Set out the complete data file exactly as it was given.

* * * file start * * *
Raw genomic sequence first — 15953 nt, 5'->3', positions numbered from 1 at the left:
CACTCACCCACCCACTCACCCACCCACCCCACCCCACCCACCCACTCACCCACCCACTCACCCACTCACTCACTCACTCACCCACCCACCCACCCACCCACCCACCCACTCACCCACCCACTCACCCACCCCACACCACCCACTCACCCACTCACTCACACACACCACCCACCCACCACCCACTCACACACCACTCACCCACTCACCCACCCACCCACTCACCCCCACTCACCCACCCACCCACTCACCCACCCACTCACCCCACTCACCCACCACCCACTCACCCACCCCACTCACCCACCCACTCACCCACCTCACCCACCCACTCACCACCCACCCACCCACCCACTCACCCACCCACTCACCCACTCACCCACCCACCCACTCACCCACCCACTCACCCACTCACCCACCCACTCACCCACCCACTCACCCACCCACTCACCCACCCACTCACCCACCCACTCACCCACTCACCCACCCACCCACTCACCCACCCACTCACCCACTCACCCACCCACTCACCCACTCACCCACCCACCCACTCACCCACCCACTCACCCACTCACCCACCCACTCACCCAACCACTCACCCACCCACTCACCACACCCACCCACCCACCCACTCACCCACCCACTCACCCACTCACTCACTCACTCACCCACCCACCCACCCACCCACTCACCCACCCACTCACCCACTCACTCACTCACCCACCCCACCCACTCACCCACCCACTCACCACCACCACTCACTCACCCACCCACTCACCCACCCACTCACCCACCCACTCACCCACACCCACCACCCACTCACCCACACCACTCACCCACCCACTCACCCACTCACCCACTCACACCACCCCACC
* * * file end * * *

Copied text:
Raw genomic sequence first — 15953 nt, 5'->3', positions numbered from 1 at the left:
CACTCACCCACCCACTCACCCACCCACCCCACCCCACCCACCCACTCACCCACCCACTCACCCACTCACTCACTCACTCACCCACCCACCCACCCACCCACCCACCCACTCACCCACCCACTCACCCACCCCACACCACCCACTCACCCACTCACTCACACACACCACCCACCCACCACCCACTCACACACCACTCACCCACTCACCCACCCACCCACTCACCCCCACTCACCCACCCACCCACTCACCCACCCACTCACCCCACTCACCCACCACCCACTCACCCACCCCACTCACCCACCCACTCACCCACCTCACCCACCCACTCACCACCCACCCACCCACCCACTCACCCACCCACTCACCCACTCACCCACCCACCCACTCACCCACCCACTCACCCACTCACCCACCCACTCACCCACCCACTCACCCACCCACTCACCCACCCACTCACCCACCCACTCACCCACTCACCCACCCACCCACTCACCCACCCACTCACCCACTCACCCACCCACTCACCCACTCACCCACCCACCCACTCACCCACCCACTCACCCACTCACCCACCCACTCACCCAACCACTCACCCACCCACTCACCACACCCACCCACCCACCCACTCACCCACCCACTCACCCACTCACTCACTCACTCACCCACCCACCCACCCACCCACTCACCCACCCACTCACCCACTCACTCACTCACCCACCCCACCCACTCACCCACCCACTCACCACCACCACTCACTCACCCACCCACTCACCCACCCACTCACCCACCCACTCACCCACACCCACCACCCACTCACCCACACCACTCACCCACCCACTCACCCACTCACCCACTCACACCACCCCACC